The good news is that DS has already been referred for 5 occupational therapy sessions following the assessment (even though we are still awaiting the actual report) which is great. He starts next week for 5 weeks and does, categorically, need this. I attended the parent workshop for it earlier this week and was shown a copy of the OT's report on him and basically agreed with all of it - key issues being poor writing, drawing and cutting skills, and poor concentration in class. His visual perception skills are excellent however.

So whilst I do think that some of this is probably him being a 'typical little boy' i.e. not being particularly interested in writing/drawing etc so not giving himself the opportunity to develop skills, I'm pleased he's going to get the OT. And regardless of what happens with the second opinion, he'll have had the OT sessions by the time we are able to start challenging things wink

We are basically going to ask for him to be assessed by an ed psych, for the GARS test to be completed and analysed, and then will take all info to a second paed (we will probably pay to do all this privately, to be honest, to speed things up - and I am very aware that we are lucky that this is an option for us) to ask for a second opinion. Obviously there is a chance this second opinion will back up the first, we are prepared for that, but at least will feel more confident in the process!

I have also collated enough info both from here and other sources to be confident that he should NOT need that formal DX to get the School Action Plus help he needs...

For me it all comes back down to that whole 'parent knows the child best' thing, as you posted on mum2fred's thread. We'll see what happens over the next few weeks - of course until we get paed report it's kind of all ifs buts and maybes anyway! - but I do feel better about everything. For the moment hmm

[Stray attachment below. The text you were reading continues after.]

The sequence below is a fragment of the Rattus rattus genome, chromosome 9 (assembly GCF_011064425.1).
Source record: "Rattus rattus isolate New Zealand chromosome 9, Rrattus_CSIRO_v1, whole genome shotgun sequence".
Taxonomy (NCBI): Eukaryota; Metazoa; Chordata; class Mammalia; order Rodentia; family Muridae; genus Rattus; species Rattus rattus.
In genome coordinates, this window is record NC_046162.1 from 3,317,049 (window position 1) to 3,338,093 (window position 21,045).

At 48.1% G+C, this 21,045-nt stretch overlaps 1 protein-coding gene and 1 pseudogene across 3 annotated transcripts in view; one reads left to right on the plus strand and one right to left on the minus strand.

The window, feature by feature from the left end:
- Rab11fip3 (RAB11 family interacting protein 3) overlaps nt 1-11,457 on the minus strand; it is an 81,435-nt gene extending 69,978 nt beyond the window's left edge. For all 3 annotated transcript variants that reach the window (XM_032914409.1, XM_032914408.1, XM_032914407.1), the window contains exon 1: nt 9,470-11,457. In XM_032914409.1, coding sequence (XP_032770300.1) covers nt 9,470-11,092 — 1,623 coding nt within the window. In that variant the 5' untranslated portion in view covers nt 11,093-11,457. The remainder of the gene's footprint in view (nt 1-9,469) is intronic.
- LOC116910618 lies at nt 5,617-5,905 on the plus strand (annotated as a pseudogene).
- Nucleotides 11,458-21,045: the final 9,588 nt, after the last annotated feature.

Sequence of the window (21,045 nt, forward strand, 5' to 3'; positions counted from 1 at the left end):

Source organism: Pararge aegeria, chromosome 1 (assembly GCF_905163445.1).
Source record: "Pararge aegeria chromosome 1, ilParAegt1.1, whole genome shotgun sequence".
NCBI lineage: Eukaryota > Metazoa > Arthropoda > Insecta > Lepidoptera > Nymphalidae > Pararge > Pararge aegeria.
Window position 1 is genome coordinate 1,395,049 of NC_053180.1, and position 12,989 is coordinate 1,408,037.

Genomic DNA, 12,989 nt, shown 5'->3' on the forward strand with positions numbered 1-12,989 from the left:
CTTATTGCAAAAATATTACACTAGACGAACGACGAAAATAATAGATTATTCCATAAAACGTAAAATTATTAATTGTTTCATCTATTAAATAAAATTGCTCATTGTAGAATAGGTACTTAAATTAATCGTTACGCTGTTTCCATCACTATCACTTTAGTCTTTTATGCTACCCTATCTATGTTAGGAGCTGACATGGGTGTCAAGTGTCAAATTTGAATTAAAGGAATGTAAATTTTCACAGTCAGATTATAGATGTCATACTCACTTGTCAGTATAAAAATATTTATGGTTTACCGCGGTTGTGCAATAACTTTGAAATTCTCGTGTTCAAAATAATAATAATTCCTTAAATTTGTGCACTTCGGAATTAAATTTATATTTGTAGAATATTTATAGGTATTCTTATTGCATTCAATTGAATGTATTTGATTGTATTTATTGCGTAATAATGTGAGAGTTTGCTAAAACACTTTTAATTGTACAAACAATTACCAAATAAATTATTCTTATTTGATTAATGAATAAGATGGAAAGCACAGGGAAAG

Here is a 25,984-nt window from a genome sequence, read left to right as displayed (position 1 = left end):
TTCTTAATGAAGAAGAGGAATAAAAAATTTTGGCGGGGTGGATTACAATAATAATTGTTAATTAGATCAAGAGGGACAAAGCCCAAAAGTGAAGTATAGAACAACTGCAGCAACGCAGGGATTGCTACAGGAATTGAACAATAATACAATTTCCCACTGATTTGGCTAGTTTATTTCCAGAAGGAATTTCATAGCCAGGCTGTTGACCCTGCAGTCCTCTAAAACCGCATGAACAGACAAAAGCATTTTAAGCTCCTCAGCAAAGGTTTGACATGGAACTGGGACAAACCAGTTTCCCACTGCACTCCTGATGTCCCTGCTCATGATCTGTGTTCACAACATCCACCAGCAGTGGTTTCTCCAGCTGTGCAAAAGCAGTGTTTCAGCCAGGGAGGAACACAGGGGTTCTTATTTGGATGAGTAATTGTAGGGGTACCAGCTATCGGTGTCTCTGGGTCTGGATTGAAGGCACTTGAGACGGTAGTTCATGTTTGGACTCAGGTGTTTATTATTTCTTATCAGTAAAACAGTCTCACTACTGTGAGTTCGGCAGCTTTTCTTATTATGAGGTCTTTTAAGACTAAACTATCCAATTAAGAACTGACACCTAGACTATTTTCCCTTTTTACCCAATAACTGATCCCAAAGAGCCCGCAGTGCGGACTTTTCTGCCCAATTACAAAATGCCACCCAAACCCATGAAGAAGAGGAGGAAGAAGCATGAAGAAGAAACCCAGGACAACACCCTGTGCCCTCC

lingle Fri 05-Jun-09 09:44:20

That's good stuff about the OT report. Sounds like fine motor skills are your lad's biological challenge. Receptive language is my DS2's biological challenge.

May I ask - will you seek out a specialist developmental paed. for the 2nd opinion? I was also offered diagnosis by a general community paediatrician and this was one of the reasons I said "no thanks for now".

I believe that my son is on "early action plus" as well, in that school has access to a speech therapist who comes in to provide training and to observe him.

Nursery teacher and I are both intensely aware that we have 15 months to get DS2 ready for reception in September 2010. We both hope that he will continue to progress such that seeking a diagnosis becomes unnecessary. I will however have a dilemma in January 2010 if the teachers feel at that point that Ds2 will need one to one support that can only be obtained by having a "statement of special needs" when he starts reception, because it is harder to obtain such a "statement" without an ASD diagnosis.

My aim therefore is to help him progress as much as he can by January 2010 and, of course, Sept 2010. I'm reducing my working hours and plan to spend the next year having fun with my son - but with guidance as to what will help him to reach his potential - a gruelling regime of playdates will feature!

It is nice to talk to other people who accept the needs but not the label. So many people who don't accept the label won't talk about the overlap between their child and children with autism.